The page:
Emmett and Priscilla Basset at their Grahamsville home at an earlier date.
Sullivan County loses human rights leader, family man
Story by Dan Hust
GRAHAMSVILLE October 8, 2013 One of the unsung heroes of the civil rights movement a man whose life spanned nearly a century of pain and progress passed away last week here in Sullivan County.
Emmett Bassett was born in Virginia and travelled the world, but he lived much of his later life in a mountainside home above Grahamsville.
It was there that he died on September 29, at the age of 92.
His family surrounded him: wife Priscilla, a well-known and respected seniors and social justice advocate; daughters Mary, a doctor, and Lydia, an educator; and son Jonathan, a lawyer.
“He absolutely adored my mother,” Lydia confirmed, noting that even at the very end, as Alzheimer’s Disease worked its ravages upon his mind, he loved her.
“My mother walked into the bedroom, and he said, ‘That’s one good-lookin’ gal!’” Lydia related.
The man who most knew as a champion of human rights (including as a founder of the Sullivan County Human Rights Commission) was also a caring husband, father and grandfather.
“Me and my sisters had very close relationships with our father,” said Jonathan. “He was our rock, our mountain.”
It was an unusual family for its time: Emmett was black, Priscilla white. At times, he took care of the children while she worked outside the house. There were no such things as assigned gender roles in their home.
“He had equal expectations of all of us,” recalled Mary, who in 1952 was the first of the three children to be born.
Contrast that with life in a segregated America of the 1950s and ’60s, when a biracial couple and their children were not always welcomed.
Indeed, Emmett and Priscilla were once locked out of their apartment by a racist landlord, with whom they struggled for two years to retrieve their belongings.
But life, said their kids, was happy.
“We valued the fact we were not a typical family,” said Jonathan.
All three were given a front-row seat to history, as both their mom and dad were socially and politically active.
“There were countless demonstrations that we went to,” Jonathan acknowledged.
Indeed, Emmett was one of the organizers of the March on Washington in 1963, where Dr. Martin Luther King Jr. gave his famous “I Have a Dream” speech.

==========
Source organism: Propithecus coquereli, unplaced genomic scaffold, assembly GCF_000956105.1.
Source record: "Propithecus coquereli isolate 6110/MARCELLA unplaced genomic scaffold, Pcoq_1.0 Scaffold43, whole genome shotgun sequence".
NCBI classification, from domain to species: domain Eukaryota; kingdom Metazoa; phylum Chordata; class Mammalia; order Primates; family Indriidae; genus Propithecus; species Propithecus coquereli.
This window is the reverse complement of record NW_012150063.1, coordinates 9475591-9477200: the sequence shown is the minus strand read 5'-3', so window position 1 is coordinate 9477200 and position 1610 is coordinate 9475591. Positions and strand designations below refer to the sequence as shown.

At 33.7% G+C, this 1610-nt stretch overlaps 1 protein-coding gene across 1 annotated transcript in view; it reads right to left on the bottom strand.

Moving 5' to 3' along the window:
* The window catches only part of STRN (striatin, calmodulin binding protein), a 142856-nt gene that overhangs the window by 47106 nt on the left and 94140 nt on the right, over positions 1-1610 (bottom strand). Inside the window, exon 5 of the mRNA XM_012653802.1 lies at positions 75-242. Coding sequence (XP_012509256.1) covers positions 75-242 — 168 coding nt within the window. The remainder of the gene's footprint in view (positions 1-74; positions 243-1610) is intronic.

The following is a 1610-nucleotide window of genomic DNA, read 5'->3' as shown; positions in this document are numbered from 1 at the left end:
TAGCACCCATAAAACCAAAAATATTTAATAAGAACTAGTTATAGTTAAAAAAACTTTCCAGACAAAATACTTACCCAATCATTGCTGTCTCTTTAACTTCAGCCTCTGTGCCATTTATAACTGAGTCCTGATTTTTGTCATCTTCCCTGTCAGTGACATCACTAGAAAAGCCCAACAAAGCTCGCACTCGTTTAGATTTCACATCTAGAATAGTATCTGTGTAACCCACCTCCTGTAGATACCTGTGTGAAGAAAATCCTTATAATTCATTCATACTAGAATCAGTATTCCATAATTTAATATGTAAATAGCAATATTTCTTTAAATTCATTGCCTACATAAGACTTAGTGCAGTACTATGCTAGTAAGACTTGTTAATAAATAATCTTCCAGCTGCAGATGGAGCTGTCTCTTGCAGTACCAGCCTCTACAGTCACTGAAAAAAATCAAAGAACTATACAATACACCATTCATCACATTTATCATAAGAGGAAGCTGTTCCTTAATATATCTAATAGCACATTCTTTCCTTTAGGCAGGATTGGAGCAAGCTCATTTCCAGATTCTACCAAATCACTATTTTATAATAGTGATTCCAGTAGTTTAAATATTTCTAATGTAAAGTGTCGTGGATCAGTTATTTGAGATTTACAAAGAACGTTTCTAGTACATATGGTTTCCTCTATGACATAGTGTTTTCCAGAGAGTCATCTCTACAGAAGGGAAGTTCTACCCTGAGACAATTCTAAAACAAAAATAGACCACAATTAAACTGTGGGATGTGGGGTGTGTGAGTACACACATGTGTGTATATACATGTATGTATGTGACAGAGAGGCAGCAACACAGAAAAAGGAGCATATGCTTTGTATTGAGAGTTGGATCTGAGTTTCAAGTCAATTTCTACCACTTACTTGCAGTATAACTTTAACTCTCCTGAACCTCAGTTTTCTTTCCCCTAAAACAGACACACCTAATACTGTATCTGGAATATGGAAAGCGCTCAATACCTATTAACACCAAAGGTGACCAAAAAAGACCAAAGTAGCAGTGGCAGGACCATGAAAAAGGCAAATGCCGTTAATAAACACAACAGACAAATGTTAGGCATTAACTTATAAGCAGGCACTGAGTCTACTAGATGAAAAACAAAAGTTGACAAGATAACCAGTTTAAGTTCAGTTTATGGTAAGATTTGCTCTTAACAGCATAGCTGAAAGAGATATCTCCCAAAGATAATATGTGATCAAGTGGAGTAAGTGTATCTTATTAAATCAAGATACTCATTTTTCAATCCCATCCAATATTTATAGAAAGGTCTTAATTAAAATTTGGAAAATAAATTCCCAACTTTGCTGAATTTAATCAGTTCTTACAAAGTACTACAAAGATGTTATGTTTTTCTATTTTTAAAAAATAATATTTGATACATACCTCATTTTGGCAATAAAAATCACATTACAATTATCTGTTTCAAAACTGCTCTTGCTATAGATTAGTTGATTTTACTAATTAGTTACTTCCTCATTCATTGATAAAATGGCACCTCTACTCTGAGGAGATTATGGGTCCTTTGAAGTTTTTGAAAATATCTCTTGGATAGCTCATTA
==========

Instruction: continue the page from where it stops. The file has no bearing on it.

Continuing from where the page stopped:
But Emmett’s groundbreaking efforts started long before that. He enrolled in the renowned Tuskegee Institute when he was just 16, determined to learn all that he could.
A National Youth Administration scholarship allowed him to become a student of and assistant to the famed inventor and professor George Washington Carver.
The interference of World War II in his education brought him in contact with other well-educated black soldiers, and afterwards, he moved north and became the first African-American to obtain a doctorate in dairy technology.
Eventually, he became a professor at both Columbia University and the New Jersey College of Medicine and Dentistry, all the while staying intensely active in social causes.
Emmett met Priscilla, fittingly enough, at a protest in Massachusetts, and the two were wed in 1952. In 1964, they bought land and a small cabin in Grahamsville, where they raised their family.
Jonathan recalled building a more substantial home in 1976, when he gained admiration for the true scope of his father’s abilities.
“The only power tool we had was a chainsaw,” he remarked.
Mary recalled how her father, though prominent in civil rights and intellectual circles, loved even the simplest of things.
“He taught me how to recognize trees by their bark,” she said a skill she maintains to this day.
Lydia remembered trying to touch the bottom of a lake in which she was uncertainly swimming as a small child.
Just as the world and water seemed to overwhelm her, “my father in all of his clothes swooped in and picked me up.”
“Nothing terrible ever happened,” she assessed of her childhood, “and a lot of wonderful things happened.”
Emmett’s talents as a builder, farmer, scientist and activist were directly derived from his philosophies on life.
“My father was absolutely uncompromising in his beliefs,” affirmed Mary.
“He was my hero,” added Lydia. “... He wasn’t interested in impressing everybody. ... His priority was work and his family. ... He figured if you kept on moving and kept on working, things would work out for the good.”
And they did from the grand heights of his service on the Manhattan Human Rights Commission to his simple, humble assistance of two young men in relocating their mattress to a new apartment in NYC, one of whom is known today as America’s first black president, Barack Obama.
“He was vigorous till age 90,” Jonathan said, his voice tinged with awe.
That was the only way Emmett knew how to be. Even at age 8, he was exhibiting a profound belief in truth and justice.
Noting his abilities in the farm fields, so the family story goes, a neighbor told Emmett that if this were still slave days, he would have fetched $1,000 or more.
Emmett politely but firmly disagreed.
“They would have had to kill me before they could sell me,” he told the neighbor.
“He was a man of unyielding principles,” Jonathan affirmed. “There is not a single occasion I can think of when he compromised them.”